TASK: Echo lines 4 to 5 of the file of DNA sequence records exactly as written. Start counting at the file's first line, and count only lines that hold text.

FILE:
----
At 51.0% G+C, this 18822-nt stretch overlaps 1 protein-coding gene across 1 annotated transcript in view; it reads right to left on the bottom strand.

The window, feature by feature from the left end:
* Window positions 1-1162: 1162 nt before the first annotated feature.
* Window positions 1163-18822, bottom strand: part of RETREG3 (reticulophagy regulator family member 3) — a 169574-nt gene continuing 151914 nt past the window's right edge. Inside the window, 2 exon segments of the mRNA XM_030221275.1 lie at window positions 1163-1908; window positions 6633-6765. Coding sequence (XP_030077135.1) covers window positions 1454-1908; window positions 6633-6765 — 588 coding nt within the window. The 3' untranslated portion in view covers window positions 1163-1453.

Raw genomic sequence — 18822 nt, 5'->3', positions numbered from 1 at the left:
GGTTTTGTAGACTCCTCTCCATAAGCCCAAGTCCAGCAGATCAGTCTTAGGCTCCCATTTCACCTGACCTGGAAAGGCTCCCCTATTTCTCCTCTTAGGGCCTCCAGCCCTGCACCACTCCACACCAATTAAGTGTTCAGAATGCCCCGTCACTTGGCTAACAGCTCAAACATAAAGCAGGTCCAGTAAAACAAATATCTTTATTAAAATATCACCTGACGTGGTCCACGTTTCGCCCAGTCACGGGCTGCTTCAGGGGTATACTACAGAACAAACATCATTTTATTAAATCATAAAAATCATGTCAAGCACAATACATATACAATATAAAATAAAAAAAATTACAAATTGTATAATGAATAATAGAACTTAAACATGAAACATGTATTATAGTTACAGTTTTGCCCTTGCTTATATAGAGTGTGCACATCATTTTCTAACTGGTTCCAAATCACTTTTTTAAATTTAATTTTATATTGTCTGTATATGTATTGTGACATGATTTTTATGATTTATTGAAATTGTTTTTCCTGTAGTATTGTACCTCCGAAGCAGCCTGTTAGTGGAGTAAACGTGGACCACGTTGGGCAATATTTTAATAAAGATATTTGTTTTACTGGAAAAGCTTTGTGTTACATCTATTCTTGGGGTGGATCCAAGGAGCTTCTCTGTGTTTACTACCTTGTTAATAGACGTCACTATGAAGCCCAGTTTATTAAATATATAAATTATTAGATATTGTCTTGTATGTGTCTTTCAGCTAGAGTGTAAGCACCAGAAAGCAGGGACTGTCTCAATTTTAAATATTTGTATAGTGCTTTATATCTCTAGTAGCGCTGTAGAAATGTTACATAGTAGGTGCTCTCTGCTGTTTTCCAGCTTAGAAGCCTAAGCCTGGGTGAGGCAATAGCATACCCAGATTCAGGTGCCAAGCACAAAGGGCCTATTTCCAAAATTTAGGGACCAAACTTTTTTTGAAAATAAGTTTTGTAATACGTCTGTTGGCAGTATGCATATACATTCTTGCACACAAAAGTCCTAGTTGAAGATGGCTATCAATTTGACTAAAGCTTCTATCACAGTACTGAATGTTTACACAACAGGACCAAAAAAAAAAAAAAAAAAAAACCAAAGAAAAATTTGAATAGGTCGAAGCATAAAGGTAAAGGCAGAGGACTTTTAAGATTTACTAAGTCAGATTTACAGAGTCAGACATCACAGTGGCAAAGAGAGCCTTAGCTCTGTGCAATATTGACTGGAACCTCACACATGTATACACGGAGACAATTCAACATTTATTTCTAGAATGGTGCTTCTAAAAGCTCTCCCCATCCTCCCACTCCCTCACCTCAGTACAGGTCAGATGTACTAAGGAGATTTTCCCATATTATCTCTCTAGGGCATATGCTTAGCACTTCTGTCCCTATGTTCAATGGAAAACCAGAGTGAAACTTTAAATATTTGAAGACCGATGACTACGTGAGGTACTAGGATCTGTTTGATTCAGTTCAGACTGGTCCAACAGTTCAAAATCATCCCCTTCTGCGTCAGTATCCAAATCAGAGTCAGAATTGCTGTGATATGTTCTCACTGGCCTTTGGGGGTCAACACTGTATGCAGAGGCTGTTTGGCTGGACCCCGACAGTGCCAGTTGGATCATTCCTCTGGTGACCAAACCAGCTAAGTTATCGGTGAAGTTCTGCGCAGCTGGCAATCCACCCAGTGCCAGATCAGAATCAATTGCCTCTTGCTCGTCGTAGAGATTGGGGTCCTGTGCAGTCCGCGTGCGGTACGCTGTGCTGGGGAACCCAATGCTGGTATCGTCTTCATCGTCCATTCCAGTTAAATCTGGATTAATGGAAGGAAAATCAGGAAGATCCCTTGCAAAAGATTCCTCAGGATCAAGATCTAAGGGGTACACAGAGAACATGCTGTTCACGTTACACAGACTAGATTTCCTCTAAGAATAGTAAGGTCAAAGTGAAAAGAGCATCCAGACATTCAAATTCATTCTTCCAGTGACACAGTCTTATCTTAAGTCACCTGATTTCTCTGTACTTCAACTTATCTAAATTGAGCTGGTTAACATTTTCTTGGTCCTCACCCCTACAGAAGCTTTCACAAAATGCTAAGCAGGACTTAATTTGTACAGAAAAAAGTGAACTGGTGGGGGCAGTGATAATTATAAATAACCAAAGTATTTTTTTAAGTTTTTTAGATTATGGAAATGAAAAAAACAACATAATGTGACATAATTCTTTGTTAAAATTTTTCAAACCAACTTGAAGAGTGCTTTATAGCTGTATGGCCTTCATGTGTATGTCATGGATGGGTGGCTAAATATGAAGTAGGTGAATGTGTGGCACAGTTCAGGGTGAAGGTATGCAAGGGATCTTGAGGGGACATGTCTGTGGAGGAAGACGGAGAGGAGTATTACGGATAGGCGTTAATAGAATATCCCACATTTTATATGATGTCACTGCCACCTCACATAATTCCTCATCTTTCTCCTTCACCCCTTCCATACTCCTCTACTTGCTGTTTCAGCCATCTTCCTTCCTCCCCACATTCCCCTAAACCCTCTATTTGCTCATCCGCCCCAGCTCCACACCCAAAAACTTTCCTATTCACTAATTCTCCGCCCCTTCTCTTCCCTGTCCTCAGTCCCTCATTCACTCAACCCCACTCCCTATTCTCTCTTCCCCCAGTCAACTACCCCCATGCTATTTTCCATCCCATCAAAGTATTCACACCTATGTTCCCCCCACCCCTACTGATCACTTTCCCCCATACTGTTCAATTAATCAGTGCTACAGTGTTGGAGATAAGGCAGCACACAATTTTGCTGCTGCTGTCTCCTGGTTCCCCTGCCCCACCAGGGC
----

* Window positions 1163-18822, bottom strand: part of RETREG3 (reticulophagy regulator family member 3) — a 169574-nt gene continuing 151914 nt past the window's right edge. Inside the window, 2 exon segments of the mRNA XM_030221275.1 lie at window positions 1163-1908; window positions 6633-6765. Coding sequence (XP_030077135.1) covers window positions 1454-1908; window positions 6633-6765 — 588 coding nt within the window. The 3' untranslated portion in view covers window positions 1163-1453.

Raw genomic sequence — 18822 nt, 5'->3', positions numbered from 1 at the left: